Middle East | Islamic State aimed Istanbul Airport attack at Turkish economy: Analyst

Islamic State aimed Istanbul Airport attack at Turkish economy: Analyst

June 29, 2016 11:20 AM (UTC+8)

 

Tuesday’s bloody suicide bombings at Istanbul Airport were most likely carried out by Islamic State (IS) to undermine the Turkish economy by sowing mayhem ahead of the summer months, when tourism peaks, according to Ege Seckin, an analyst at IHS Country Risk. Others note that IS’ possible involvement and motivations for the terror strike remain murky.

Seckin says the attack, which killed 41 and wounded 239, also was likely aimed at pressuring Turkey into preventing Kurdish forces and the Syrian government in northern Syria from shutting down its last access point to the Syrian-Turkish border, through their advances on the towns of Manbij and al-Bab, respectively.

“The capability of the Islamic State and similar Sunni militant groups in Turkey is likely to continue to expand so long as Turkey permits domestic political Islamism to grow unchecked,” Seckin wrote in a post-attack analysis. He added that the semi-autonomous and non-hierarchical nature of Islamic State cells in Turkey renders the pre-emption of their attacks by the security forces difficult.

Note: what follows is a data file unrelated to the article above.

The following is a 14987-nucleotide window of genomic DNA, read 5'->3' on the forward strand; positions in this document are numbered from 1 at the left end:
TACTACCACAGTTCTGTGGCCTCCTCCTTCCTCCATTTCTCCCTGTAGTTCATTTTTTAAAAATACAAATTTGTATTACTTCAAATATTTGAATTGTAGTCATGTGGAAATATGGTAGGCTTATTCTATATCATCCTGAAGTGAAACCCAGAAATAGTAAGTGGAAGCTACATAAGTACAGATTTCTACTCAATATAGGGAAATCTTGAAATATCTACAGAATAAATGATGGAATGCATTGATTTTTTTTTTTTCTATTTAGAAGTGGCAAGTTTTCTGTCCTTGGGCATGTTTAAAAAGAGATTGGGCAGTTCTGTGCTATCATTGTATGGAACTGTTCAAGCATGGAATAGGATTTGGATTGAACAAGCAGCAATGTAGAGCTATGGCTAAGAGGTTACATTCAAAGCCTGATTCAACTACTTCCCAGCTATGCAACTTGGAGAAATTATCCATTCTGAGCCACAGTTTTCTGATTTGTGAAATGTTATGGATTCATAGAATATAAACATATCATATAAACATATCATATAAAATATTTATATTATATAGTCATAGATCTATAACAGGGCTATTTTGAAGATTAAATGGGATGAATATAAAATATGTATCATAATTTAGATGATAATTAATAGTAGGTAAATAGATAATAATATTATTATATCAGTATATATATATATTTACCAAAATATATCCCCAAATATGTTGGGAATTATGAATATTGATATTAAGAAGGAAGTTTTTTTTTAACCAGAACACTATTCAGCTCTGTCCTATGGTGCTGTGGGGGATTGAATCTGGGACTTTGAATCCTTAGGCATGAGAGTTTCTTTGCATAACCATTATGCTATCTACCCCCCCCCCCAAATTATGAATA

Turkey’s reconciliation with Israel, announced on June 27, is also expected to reinforce the Islamic State’s narrative that “apostate” governments of Muslim majority countries are aligned with “Jews, Crusaders and unbelievers” against the true Islam it claims to represent. Other analysts and reports question whether the attack was tied to the deal with Israel.

They note that IS’ ties to the airport attack remain problematic. The group typically doesn’t claim credit for its attacks on Turkish targets for reasons that are still unclear. This, despite earlier bombings in Turkey in which IS was clearly involved, and the fact that its forces regularly shell the Turkish border town of Kilis. The dead from Tuesday’s attack also appear to have been budget travelers from Turkey and Middle East countries, travelling at unaccustomed hours, rather than western tourists, according to an analyst who asked not to be identified.

A man looks at a broken glass at Istanbul Ataturk airport, Turkey, the day after the attack. REUTERS/Goran Tomasevic
A man looks at a broken glass at Istanbul Ataturk airport, Turkey, the day after the attack.
REUTERS/Goran Tomasevic

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